Romena HUQ 

Institution: Scottish Forestry – UK


Keywords: Faith, Communities, Cultural Perceptions

Diversity has always been at the core of the Scottish Forestry work and at the heart of our culture.

The aim of the Central Scotland Engagement Programme is to increase the use of woodlands by people with protected characteristics. Since 2010 over 110 different diverse organisations have been engaged in a range of activities and events to encourage access and enjoyment of woodlands.

In Central Scotland it was clear that the majority of events and activities delivered within woodlands were based around Christian festivals with very few participants from ethnic minority communities or other faith groups. Most major faiths have a common thread linking them to nature and guardianship of the earth. This link was used to engage with groups and explore the opportunities that their local woodlands had to offer in helping them to celebrate their faith.

The faith groups engaged lead on the design, preparation and delivery of the celebrations with support from Scottish Forestry. We involved the Volunteer Community Champions who went through our training course some of whom are from the engaged faith community to inspire; encourage and break down the barriers to their groups accessing their local and urban woodlands.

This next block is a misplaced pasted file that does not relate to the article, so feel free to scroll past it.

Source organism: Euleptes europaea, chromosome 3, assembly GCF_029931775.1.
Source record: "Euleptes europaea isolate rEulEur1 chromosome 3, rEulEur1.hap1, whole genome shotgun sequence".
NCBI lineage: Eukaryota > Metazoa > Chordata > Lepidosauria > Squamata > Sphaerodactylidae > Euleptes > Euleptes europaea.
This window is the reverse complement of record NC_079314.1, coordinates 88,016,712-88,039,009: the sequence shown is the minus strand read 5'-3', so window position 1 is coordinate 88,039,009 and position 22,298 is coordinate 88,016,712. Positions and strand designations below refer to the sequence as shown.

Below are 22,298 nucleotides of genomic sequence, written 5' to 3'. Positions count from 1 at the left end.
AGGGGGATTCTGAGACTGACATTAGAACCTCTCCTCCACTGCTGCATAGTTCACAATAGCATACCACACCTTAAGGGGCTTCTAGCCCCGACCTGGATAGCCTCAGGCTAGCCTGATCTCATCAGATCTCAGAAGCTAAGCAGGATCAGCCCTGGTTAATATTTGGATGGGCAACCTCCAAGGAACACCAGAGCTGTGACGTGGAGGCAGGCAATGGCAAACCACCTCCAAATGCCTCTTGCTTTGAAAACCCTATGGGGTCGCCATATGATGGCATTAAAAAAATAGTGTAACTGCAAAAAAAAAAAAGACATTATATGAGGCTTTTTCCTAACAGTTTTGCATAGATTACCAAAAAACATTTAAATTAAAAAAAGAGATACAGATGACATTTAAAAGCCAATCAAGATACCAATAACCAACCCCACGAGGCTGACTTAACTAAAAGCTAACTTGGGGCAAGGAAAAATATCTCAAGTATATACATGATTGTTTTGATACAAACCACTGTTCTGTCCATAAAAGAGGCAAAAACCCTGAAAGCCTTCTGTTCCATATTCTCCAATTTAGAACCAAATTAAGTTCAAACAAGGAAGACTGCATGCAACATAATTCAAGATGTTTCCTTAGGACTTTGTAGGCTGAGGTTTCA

There are inspiring visual images of over 20 faith celebrations including:

  • Holi: The Hindu Spring festival also known as the festival of colours. Activities included making natural coloured dyes representing the seven colours of Holi, fire building and Rangoli, on the forest floor.
  • LagB’omer: Jewish holiday there is a tradition of lighting fires in the memory of two rabbis; bows and arrows were made with native willow and a competition at the end of the day in reference to the rainbow, a symbol of divine protection.
  • Eid al Adha: Muslim festival which incorporates the story and rituals of the pilgrimage to Mecca, healthy woodland circular walks symbolised the Hajj and pilgrimage stations.
  • Vaisakhi: marking the Sikh New Year and Spring harvest. Environmental art in Spring colours was created along with health and wellbeing activities such as yoga and breathing workshops.

Interfaith: A series of interfaith sessions were delivered focusing on significant and holy trees in different faith traditions. A short film captured how all faiths share an appreciation of nature and care for the environment (

Presentation: link